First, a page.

365 Stories by James Robertson REVIEW

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TITLE: 365 Stories by James Robertson
PUBLISHER: Hamish Hamilton
EDITION: Paperback
RELEASE DATE: 6 November 2014
PAGES: 397
SOURCE: Library





In 2013, James Robertson wrote a story every day. Each was exactly 365 words long. A year later, on a daily basis, the stories were published on the Five Dials website. Now the 365 stories are gathered together in one volume. Some draw on elements of ancient myth and legend, others are outtakes from Scottish history and folklore; there are squibs and satires, songs and ballads in disguise, fairy tales, stories inspired by dreams or in the form of interviews, and personal memories and observations.

Underpinning all of them are vital questions: Who are we? What are we doing here? What happens next?


Before the beginning there was nothing (THE BEGINNING, 1 JANUARY)


I’ve wanted to read this book for ages since I stumbled across it by accident when browsing Amazon. I loved the idea behind it – 365 stories of 365 words, one for every day of the year. When I saw it at my local library I just had to borrow it.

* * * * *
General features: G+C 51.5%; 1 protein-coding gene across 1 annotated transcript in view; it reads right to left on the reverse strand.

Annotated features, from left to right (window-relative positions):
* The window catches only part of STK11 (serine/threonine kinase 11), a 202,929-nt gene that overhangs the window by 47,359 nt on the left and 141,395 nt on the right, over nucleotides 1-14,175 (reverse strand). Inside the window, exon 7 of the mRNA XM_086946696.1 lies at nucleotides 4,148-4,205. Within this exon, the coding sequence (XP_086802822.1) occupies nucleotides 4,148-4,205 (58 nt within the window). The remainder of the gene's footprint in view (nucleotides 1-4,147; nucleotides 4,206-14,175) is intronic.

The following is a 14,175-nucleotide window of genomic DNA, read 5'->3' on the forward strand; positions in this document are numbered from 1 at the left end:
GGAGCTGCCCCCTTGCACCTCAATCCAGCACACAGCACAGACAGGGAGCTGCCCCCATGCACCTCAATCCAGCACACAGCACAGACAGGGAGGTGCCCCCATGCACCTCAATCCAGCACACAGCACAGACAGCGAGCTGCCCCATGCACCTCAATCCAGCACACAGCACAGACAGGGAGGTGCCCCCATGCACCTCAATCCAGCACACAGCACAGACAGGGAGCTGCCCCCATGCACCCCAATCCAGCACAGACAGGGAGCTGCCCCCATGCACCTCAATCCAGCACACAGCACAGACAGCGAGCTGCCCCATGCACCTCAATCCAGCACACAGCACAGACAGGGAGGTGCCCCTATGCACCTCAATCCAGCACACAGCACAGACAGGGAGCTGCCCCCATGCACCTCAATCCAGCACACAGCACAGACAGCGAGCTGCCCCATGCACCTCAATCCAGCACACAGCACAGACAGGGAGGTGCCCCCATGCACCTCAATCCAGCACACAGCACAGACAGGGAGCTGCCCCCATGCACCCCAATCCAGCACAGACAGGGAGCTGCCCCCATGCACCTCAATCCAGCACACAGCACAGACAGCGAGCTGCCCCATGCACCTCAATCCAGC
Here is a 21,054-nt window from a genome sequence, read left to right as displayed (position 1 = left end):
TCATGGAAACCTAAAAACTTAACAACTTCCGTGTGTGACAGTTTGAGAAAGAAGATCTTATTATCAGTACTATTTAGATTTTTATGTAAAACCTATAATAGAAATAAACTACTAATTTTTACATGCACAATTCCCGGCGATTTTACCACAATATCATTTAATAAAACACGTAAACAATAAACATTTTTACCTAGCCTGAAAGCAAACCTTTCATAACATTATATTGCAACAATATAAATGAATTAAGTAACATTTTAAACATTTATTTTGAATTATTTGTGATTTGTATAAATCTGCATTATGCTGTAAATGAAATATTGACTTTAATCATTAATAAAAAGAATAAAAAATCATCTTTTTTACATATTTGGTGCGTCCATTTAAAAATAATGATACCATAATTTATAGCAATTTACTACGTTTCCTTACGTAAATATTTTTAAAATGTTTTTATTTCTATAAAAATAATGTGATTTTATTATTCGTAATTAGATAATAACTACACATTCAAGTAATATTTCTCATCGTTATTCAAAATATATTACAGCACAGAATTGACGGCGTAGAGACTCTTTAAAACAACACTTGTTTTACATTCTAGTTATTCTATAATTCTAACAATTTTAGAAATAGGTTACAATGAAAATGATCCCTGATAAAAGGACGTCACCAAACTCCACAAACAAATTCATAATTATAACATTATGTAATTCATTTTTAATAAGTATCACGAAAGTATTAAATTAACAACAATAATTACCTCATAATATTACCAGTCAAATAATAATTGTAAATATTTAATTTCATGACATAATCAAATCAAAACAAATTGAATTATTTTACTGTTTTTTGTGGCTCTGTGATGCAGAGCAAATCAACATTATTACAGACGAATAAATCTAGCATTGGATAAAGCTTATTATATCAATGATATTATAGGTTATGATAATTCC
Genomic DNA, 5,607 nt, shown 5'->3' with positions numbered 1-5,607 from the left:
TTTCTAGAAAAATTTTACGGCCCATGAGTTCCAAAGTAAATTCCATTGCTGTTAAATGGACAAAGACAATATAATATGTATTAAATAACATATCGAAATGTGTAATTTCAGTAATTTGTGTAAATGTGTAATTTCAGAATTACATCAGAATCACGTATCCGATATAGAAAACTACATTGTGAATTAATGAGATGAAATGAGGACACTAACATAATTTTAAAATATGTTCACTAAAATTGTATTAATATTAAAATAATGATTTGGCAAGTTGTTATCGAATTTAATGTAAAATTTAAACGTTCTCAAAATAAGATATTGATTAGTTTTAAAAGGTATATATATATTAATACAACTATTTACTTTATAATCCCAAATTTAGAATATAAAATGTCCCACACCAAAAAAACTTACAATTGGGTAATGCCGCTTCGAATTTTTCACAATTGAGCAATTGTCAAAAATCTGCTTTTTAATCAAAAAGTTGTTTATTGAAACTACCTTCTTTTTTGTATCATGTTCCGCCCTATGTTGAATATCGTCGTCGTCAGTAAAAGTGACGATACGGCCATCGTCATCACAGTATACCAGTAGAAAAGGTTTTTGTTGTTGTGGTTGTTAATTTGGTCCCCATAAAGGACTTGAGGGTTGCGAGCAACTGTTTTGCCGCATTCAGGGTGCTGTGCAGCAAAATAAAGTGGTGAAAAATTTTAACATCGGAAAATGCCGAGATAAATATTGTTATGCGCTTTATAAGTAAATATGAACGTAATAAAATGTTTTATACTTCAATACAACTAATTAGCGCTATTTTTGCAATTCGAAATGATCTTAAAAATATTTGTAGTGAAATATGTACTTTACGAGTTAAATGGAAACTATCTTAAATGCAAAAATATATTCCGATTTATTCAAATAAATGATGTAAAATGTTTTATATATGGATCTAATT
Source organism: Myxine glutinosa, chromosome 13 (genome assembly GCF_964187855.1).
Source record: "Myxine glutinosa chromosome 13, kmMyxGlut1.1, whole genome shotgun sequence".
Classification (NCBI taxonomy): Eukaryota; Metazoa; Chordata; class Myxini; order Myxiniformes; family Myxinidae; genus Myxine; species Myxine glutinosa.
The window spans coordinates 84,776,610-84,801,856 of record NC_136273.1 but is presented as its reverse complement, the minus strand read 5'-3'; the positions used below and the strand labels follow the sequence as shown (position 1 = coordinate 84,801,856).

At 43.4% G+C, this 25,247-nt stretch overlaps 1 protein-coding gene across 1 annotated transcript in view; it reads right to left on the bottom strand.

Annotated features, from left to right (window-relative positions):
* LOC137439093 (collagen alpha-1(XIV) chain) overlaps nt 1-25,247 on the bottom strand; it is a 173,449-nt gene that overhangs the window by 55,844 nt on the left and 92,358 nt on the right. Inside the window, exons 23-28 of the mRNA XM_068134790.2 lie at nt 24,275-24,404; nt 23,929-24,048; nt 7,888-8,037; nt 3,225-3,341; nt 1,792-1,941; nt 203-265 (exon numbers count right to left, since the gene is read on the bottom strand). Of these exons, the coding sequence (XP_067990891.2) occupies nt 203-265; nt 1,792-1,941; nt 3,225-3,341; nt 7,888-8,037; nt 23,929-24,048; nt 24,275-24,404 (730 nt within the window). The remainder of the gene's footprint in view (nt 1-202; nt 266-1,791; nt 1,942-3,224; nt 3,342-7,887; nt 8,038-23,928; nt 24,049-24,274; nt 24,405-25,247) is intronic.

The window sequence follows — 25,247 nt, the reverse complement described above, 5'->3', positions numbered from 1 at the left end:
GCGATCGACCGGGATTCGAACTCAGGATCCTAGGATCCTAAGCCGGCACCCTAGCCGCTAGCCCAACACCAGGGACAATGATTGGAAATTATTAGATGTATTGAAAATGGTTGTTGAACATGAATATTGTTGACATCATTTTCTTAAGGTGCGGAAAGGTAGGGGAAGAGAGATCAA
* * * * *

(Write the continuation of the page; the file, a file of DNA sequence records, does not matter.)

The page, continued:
365 Stories contains some of the best short, short fiction I’ve read. Writing very short fiction (say under 500 words) is a particular skill and not everyone can pull it off. The author is a genius and I’m impressed by the very fact this collection exists. I was impressed by the range and depth of the stories which covered a multitude of themes and subjects. It would have been easier to use the same themes over and over but the author doesn’t fall into this trap. Some stories have the same characters and situations but written in a different way. My favourite stories were the ones that take their roots from myth. I also really enjoyed the humorous stories about Jack and the Beanstalk and the crazy prophet, Simon Stoblichities. The January stories are slightly weaker than the others as the author finds his feet and goes from strength to strength. My favourite months were March, June, August, October and December. My only criticism is that my interest waned during the last quarter of the collection. I haven’t read a collection with so many stories before. I think the stories would be better taken in smaller chunks (i.e. read the stories for January, move onto something else, read the February stories at least a month later etc.). 365 Stories is highly recommended.





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